Skyr is a somewhat new addition to the American dairy ails and it is very similar to our German Quark. But it is quite pricy at the store and you can save some money by making it at home. It’s so easy it will blow your mind!
Besides saving some money, I also like to make my skyr from scratch because then I can use organic milk for organic skyr.
For the taste, I would say it’s about the same if I compare plain sky with my homemade skyr. There are some skyrs with vanilla or fruits on the market and they are a bit different. If you want vanilla taste in your skyr, simply add some vanilla paste or boil the milk with a sliced vanilla pod prior to making it. But more to that later!
Video How To Make Skyr
Jogurt, Quark, Skyr … What’s the Difference?
Let’s first look at what all three have in common: They are all made from milk and they are all getting a culture injected so they will ferment.
The cultures though are already different:
- For Jogurt, you are using thermophile cultures like Lactobacillus bulgaricus or Streptococcus thermophilus. These cultures thrive at very warm temperatures.
- For Quark, you are using mesophile cultures that prefer a temperature below 90°F. Skyr also prefers mesophilic cultures like Streptococcus thermophilus and Lactobacillus delbrueckii subsp. bulgaricus.
In short: Jogurt is fermented at a higher temperature than quark or skyr. That’s why you can’t make quark or skyr in a yogurt maker … it will always come out as yogurt.
Then, the biggest difference: For quark and skyr, you are separating the whey from the casein in the milk by adding an enzyme (rennet). The whey is no longer part of the skyr and quark while in the yogurt you still have all the components of the milk.
What about Greek Yogurt?
Some people are using Greek yogurt in place of skyr or quark and often it is a decent alternative. However, it’s technically not the same thing because the separation of the whey and casein in it only comes from draining the yogurt. It removes some whey due to gravity but there is no real separation from the casein.
In Iceland, skyr is made with skim milk. If you want to stick to traditional, use that but it also works with whole milk. Keep in mind thouth that by adding the sour cream, you already add a good amount of fat.
You might be able to make it with plant-based milk, too, but I haven’t tried it. So if someone tries that, please let me know.
If your milk is raw or you have any doubt that it is pasteurized, you will need to boil the milk for a couple of minutes to make sure it is free of harmful cultures. You can add a vanilla pod to that process, as mentioned before, to get a nice vanilla taste. But it’s optional. After boiling, let it cool to 38°C / 100°F before you add the culture (sour cream).
If your milk is pasteurized, you can simply heat it to 38°C / 100°F. I did this in the microwave and with the glass bowl that you can see in the video. It took a little less than 1 1/2 minutes.
The Culture for Skyr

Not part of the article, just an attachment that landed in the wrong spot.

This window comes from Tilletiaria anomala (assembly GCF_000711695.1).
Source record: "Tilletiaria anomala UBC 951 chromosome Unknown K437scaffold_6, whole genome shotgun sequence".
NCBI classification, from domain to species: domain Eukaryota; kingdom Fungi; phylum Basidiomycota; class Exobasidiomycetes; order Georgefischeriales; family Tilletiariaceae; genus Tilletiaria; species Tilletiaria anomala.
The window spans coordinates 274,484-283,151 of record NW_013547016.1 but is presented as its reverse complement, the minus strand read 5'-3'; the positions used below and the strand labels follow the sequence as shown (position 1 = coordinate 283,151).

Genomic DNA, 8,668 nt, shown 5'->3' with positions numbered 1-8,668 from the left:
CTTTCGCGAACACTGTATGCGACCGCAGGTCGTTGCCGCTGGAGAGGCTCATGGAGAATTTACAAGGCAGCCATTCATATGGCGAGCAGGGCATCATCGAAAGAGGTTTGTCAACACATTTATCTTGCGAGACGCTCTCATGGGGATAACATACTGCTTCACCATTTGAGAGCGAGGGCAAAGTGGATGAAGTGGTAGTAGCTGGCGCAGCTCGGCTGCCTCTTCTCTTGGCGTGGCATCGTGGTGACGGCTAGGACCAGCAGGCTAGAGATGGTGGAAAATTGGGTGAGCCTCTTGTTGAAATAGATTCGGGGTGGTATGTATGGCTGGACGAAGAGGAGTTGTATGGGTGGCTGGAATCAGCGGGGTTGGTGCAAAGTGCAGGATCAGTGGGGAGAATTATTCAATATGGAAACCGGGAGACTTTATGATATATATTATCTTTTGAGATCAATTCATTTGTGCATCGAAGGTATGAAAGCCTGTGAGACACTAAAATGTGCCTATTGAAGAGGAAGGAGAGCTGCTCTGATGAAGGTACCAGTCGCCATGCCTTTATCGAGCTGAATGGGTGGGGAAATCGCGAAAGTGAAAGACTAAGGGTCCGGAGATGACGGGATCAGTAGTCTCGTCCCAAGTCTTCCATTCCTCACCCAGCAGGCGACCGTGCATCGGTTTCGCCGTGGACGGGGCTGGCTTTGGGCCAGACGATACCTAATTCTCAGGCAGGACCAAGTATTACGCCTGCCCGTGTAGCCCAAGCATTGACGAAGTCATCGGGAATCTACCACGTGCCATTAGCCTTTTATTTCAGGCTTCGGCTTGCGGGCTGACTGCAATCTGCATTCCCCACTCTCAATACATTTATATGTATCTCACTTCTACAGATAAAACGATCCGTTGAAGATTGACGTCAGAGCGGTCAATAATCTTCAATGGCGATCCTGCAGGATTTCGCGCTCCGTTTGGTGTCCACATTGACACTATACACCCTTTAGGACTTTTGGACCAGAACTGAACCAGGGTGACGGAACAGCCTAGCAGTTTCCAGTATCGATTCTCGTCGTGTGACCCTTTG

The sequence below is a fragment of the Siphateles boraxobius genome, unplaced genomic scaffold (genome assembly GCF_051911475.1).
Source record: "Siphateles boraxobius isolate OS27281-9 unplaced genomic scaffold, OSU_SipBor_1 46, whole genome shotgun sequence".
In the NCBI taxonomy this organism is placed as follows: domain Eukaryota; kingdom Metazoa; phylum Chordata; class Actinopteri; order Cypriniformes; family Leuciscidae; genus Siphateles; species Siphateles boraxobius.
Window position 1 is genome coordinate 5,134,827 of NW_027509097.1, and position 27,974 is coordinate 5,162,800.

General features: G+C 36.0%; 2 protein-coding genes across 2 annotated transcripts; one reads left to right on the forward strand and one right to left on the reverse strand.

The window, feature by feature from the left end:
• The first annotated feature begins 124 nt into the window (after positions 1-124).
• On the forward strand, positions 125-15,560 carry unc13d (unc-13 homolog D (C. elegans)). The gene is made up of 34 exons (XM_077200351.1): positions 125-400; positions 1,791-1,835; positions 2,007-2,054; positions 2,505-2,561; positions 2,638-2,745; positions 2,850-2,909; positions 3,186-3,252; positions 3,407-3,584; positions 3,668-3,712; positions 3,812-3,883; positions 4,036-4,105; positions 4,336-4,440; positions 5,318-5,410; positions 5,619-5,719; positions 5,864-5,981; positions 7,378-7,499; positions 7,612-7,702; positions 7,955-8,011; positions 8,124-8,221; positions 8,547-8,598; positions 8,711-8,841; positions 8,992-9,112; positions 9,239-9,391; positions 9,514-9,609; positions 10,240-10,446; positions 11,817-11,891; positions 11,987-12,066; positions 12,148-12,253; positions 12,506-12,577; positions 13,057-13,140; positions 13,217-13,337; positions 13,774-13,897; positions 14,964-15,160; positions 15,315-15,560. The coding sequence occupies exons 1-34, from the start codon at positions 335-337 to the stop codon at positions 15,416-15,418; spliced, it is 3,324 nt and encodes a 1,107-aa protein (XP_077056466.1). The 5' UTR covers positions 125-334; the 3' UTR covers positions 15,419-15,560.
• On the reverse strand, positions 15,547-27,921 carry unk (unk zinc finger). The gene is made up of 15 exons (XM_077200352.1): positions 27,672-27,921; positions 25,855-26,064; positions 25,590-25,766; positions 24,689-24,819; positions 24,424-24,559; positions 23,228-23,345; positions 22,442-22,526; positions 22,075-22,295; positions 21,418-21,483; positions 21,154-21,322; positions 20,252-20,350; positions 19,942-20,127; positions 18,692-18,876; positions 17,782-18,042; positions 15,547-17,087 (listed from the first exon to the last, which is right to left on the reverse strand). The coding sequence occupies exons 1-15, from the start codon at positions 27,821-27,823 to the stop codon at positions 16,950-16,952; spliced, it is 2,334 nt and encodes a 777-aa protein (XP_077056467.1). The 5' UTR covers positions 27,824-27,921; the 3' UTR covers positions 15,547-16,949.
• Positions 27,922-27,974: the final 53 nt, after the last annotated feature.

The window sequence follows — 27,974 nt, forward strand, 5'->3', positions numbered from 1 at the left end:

Conveniently, the culture that is in Sour Cream, is perfect for making Skyr! So, using this to inject cultures into the milk is easy. Needless to say that your sour cream should be fresh and unused to be sure there are no other cultures growing. If you used the sour cream for other dishes, chances are that the spoon that touched it contaminated the sour cream.
What is Rennet?
Rennet is an enzyme that occurs in the stomach of young cows. While you CAN buy it from animals, there is a plant-based rennet widely available which I am using. I really don’t like the process of how they get the animal rennet and the plant-based rennet works exactly the same so I don’t even know why animal rennet is still a thing.
This enzyme curdles the milk, separating the whey and the casein.
I am sure someone will comment that you can as well use citric acid or vinegar instead of rennet and it’s true. But, you will have the taste of that in the end product and that is not favorable if you want to eat your skyr later.
How to Enjoy Skyr
Some might like their skyr just plain but I believe most people will prefer to pair it with something. Here are some ideas:
- When you heat the milk, add a little bit of sugar or alternative sweetener, so it will come out a little sweet.
- Add some vanilla paste to the milk! Don’t us extract, the alcohol in it doesn’t sit well with the cutlure.
- Eat the finished product with berries of your choice.
- Add some cocoa and coconut flakes.
- Add some salt, garlic and herbs and use it as a bread spread.
- Mix some of the whey back into some skyr and whisk until smooth, then add honey and berries and make a shake or smoothy.
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How To Make Skyr from Scratch
- 1 l Milk
- 200 g Sour Cream
- 3 drops Rennet
- 1 tbsp water
- Bring the milk to 38°C /100°F.1 l Milk
- In a large bowl, add the sour cream and a bit of the milk and whisk.200 g Sour Cream
- Add the remaining milk and whisk.
- Mix the rennet with the water and add to the milk mixture.3 drops Rennet, 1 tbsp water
- Stir and then bring the movement in the milk to a stop. Cover the bowl and set it in a draft-free, warm place (warm room temperature about 22° – 25°C / 72° – 78°F).
- Let ferment for 10 to 12 hours.
- Place a sieve on a different bowl and put a cheese cloth into the sieve.Pour the fermented milk into the cheesecloth and let the whey drip into the bowl underneath. Let it drip for about 2 hours. What's left in the cheesecloth is the skyr.
- Use or otherwise store the skyr in a container in the fridge. It should be good for a week.If you plan to use the whey, do it the same day because it goes bad very fast. You can mix it with some juice and drink it. It's very healthy.
- Enjoy the skyr with berries etc., see suggestions in the blog post.